Now that we live in East Coast Big City, I am constantly aware of the money we don't have. We don't have the money to send our kids to private school (not that we want to, but the option would be nice) (let's not even talk about how we'll pay for college). We don't have the money to live in a house in Town (let's not even talk about taxes). We don't have the money to drive the car I would drive if I had the money or to buy the beautiful things we see in stores. And the thing is, all around us are people who have that money and more.
In Red State, I would read the New York Times and wonder who on earth would buy a $700 stroller. Now I see that stroller every day, not so much in Town, thank god, where I think I've only seen one, but whenever I go to East Coast Big City or City or Other City. I listen to the parents at ballet complaining about the number of private schools they're applying to. In a kind of ordinary nice restaurant in Newport there were Botox faces and fur coats and designer purses.
And the thing is, a lot of these people are not so different from us. Similar backgrounds. Similar educations. And sometimes this just makes me totally insane. Because I appreciate so much, really I do, everything that we have. I appreciate that, with a lot of help from our family, we were able to buy a condo in Town. I appreciate that I could quit my job. I appreciate that we can go to the doctor whenever we need to. I appreciate that we have lots of nice things and can go out to dinner and really, still, even in East Coast Big City, do so much of what we want to do.
But there's a piece of me that wants to buy a beautiful new bed like the one I saw the other day in the window of a furniture store on Fancy Shopping Street. And replace all my dingy bras and fraying towels at one fell swoop, and I'm not talking shopping spree at Target. I'd like to remodel our attic to the specifications of my dreams. Buy organic and hardcover whenever I want. And not worry every single minute about whether I'm going to find a job that makes enough money.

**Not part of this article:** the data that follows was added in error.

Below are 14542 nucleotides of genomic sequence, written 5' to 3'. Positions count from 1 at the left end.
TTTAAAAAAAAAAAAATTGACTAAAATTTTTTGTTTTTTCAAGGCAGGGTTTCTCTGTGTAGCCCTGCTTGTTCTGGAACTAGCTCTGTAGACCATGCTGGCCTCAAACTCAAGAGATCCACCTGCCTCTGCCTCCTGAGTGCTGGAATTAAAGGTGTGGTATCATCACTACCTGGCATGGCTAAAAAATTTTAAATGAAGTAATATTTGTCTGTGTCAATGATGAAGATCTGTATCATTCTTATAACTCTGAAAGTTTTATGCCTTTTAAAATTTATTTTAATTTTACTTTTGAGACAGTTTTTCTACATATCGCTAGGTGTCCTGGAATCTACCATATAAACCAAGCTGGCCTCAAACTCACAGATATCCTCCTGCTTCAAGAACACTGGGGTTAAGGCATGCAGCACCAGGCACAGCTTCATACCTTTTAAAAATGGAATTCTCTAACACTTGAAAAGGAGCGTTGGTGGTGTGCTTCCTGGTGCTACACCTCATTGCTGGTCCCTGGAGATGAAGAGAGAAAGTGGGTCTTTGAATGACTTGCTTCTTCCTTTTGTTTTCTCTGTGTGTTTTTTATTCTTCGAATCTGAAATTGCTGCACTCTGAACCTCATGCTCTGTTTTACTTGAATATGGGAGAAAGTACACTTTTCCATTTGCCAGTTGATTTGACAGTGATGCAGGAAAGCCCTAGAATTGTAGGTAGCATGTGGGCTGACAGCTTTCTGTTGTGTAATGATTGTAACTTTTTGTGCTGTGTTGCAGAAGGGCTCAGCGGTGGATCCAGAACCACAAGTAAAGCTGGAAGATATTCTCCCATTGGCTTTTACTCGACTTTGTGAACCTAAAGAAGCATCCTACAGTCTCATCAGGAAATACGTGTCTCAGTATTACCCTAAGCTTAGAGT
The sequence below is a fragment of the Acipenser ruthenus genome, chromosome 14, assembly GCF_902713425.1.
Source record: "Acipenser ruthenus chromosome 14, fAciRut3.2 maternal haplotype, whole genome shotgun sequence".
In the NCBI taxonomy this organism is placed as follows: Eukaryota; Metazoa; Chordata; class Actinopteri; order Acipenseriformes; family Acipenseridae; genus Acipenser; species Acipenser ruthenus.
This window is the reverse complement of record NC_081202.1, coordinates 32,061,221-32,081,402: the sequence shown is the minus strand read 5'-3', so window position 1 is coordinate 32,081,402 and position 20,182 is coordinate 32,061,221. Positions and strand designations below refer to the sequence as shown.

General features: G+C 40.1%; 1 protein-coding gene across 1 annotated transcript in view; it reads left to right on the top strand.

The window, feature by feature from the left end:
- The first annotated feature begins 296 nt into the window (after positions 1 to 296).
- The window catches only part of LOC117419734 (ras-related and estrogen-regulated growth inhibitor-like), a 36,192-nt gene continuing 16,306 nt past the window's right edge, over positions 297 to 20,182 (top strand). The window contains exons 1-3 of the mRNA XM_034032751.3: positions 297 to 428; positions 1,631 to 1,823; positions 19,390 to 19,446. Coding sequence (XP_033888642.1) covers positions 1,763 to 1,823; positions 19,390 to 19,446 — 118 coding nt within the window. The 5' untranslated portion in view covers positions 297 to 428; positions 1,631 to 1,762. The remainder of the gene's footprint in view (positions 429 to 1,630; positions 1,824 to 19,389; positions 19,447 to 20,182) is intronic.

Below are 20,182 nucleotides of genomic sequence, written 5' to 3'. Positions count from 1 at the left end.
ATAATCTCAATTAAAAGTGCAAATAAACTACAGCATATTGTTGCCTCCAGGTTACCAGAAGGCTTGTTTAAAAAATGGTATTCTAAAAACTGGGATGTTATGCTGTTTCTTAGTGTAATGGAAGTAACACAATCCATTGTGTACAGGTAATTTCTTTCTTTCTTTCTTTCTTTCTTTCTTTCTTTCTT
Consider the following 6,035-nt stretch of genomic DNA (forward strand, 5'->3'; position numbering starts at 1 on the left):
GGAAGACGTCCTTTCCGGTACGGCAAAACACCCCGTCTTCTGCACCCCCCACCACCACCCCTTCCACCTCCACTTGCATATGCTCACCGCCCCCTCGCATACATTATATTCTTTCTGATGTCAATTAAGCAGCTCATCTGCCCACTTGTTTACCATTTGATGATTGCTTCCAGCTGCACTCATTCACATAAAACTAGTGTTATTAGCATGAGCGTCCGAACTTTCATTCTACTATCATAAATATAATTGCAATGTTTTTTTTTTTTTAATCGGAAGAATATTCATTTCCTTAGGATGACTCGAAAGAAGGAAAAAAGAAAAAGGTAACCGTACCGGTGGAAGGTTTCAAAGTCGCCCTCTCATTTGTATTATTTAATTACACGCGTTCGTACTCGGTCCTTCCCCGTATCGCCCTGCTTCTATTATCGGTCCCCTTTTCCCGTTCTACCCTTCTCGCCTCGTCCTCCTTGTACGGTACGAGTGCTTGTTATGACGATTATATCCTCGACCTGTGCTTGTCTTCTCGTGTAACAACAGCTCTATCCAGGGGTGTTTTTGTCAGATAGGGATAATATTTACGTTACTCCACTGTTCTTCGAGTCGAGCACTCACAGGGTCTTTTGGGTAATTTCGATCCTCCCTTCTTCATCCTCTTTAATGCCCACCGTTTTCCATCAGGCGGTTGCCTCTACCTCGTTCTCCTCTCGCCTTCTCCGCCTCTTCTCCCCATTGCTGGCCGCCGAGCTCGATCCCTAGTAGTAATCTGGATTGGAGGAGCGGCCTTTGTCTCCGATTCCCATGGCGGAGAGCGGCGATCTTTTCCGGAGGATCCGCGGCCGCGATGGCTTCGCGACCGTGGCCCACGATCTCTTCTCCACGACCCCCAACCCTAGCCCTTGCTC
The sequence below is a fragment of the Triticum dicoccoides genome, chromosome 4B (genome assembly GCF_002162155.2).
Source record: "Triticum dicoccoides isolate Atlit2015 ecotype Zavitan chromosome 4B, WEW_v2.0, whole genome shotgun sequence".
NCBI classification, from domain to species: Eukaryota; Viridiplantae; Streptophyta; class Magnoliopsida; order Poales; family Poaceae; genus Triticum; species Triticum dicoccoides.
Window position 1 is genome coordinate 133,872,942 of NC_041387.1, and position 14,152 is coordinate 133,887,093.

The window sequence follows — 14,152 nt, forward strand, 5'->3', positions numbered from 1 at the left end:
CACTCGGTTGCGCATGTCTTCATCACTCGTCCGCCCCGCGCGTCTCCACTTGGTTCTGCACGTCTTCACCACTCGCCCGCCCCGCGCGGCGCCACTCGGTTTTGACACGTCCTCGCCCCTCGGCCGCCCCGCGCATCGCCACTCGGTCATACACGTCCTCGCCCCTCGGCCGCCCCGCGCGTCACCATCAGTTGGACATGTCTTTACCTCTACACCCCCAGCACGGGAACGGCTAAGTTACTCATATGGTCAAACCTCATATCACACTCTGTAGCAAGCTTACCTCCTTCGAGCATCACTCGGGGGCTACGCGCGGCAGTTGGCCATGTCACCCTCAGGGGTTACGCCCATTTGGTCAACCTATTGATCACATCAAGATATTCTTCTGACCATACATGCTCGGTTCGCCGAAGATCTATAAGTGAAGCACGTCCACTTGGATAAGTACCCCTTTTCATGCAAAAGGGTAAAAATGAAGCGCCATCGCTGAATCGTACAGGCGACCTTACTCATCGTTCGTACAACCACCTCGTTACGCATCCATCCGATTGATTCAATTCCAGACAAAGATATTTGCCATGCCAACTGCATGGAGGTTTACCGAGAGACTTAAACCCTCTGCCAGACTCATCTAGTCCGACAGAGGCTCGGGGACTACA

This is where S gets sensible. S says we could have had all that, but we made different choices. And he's right.
But I tell you, it boggles my mind how much money some people around here have. And I hate how much I want some of it.
[Newport, of course, is the ultimate metonym for money, not just that old Astor and Vanderbilt money, but real people today who have yachts and summer houses and wear Lilly Pulitzer and drive BMW SUVs.]
[I really should just delete this post.]
Thursday, December 29, 2005
Newport crystallized some things I've been thinking about and thinking about blogging about since we moved. I haven't managed to blog about them, I think because they're complicated and kind of obnoxious, but I also haven't managed to stop thinking about them. So I thought maybe I'd try blogging about them in the context of Newport.
I'm going to try and write three posts: the east coast post, the money post, and the house post, though I'm not sure they will come out in that order. They are also deeply entwined, so I don't know if I'll be able to keep them separate. And before I even start, I should say that it's extremely likely that this whole thing will come off as simply a privileged whine, which it is, so consider yourself warned.
For the last few years, I feel like there's been a constant stream of articles and stories about people leaving the coasts for the heartland: the midwest, the southwest, anywhere you can get a job and afford a house and live happily ever after.
I'll be the first to say that jobs and houses are great things. In Red State we had both, or should I say all three, because we had two good jobs and one nice house which equalled a lovely suburban life. All those things that those people in those articles move to the heartland for. Great. Fine. Groovy. I hope it works out for them.
This post is not going to go all culture and politics and lattes on you, because, frankly, you can find culture and politics and lattes in the heartland. We saw Mark Morris and Wilco and John Doe solo. We went to anti-war rallies and worked on the Kerry campaign with lots of like-minded folk (though not enough). There were corporate lattes all over the place and independent lattes just a short walk from our house.
But it didn't work for us. Why? Well, that's a long story, and a lot of it comes down to work, and I don't go there (much).